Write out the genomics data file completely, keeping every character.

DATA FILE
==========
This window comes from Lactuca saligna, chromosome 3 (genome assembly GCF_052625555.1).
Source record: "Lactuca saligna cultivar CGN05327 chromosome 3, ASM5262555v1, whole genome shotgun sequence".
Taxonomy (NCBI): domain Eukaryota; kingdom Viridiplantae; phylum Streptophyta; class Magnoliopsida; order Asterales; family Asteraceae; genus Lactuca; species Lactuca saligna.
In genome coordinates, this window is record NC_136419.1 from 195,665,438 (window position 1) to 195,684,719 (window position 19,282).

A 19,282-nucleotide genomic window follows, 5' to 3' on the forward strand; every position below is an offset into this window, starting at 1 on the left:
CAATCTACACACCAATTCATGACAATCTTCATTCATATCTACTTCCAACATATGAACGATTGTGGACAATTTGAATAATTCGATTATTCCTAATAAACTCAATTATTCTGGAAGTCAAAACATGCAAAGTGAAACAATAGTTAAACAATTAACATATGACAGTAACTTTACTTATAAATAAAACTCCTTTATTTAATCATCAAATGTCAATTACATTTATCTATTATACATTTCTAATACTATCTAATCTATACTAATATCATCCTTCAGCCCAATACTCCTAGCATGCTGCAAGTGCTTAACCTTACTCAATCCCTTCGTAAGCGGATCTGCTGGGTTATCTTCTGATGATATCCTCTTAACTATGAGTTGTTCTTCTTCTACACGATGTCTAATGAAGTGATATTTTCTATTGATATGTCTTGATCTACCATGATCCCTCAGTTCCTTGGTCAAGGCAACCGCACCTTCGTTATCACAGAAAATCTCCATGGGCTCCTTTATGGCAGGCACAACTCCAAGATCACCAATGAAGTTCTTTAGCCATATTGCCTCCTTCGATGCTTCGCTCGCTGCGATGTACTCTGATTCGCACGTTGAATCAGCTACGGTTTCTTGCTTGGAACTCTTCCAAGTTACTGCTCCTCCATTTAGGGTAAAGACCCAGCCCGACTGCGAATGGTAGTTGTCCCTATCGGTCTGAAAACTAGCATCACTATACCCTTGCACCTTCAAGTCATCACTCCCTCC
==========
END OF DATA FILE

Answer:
This window comes from Lactuca saligna, chromosome 3 (genome assembly GCF_052625555.1).
Source record: "Lactuca saligna cultivar CGN05327 chromosome 3, ASM5262555v1, whole genome shotgun sequence".
Taxonomy (NCBI): domain Eukaryota; kingdom Viridiplantae; phylum Streptophyta; class Magnoliopsida; order Asterales; family Asteraceae; genus Lactuca; species Lactuca saligna.
In genome coordinates, this window is record NC_136419.1 from 195,665,438 (window position 1) to 195,684,719 (window position 19,282).

A 19,282-nucleotide genomic window follows, 5' to 3' on the forward strand; every position below is an offset into this window, starting at 1 on the left:
CAATCTACACACCAATTCATGACAATCTTCATTCATATCTACTTCCAACATATGAACGATTGTGGACAATTTGAATAATTCGATTATTCCTAATAAACTCAATTATTCTGGAAGTCAAAACATGCAAAGTGAAACAATAGTTAAACAATTAACATATGACAGTAACTTTACTTATAAATAAAACTCCTTTATTTAATCATCAAATGTCAATTACATTTATCTATTATACATTTCTAATACTATCTAATCTATACTAATATCATCCTTCAGCCCAATACTCCTAGCATGCTGCAAGTGCTTAACCTTACTCAATCCCTTCGTAAGCGGATCTGCTGGGTTATCTTCTGATGATATCCTCTTAACTATGAGTTGTTCTTCTTCTACACGATGTCTAATGAAGTGATATTTTCTATTGATATGTCTTGATCTACCATGATCCCTCAGTTCCTTGGTCAAGGCAACCGCACCTTCGTTATCACAGAAAATCTCCATGGGCTCCTTTATGGCAGGCACAACTCCAAGATCACCAATGAAGTTCTTTAGCCATATTGCCTCCTTCGATGCTTCGCTCGCTGCGATGTACTCTGATTCGCACGTTGAATCAGCTACGGTTTCTTGCTTGGAACTCTTCCAAGTTACTGCTCCTCCATTTAGGGTAAAGACCCAGCCCGACTGCGAATGGTAGTTGTCCCTATCGGTCTGAAAACTAGCATCACTATACCCTTGCACCTTCAAGTCATCACTCCCTCC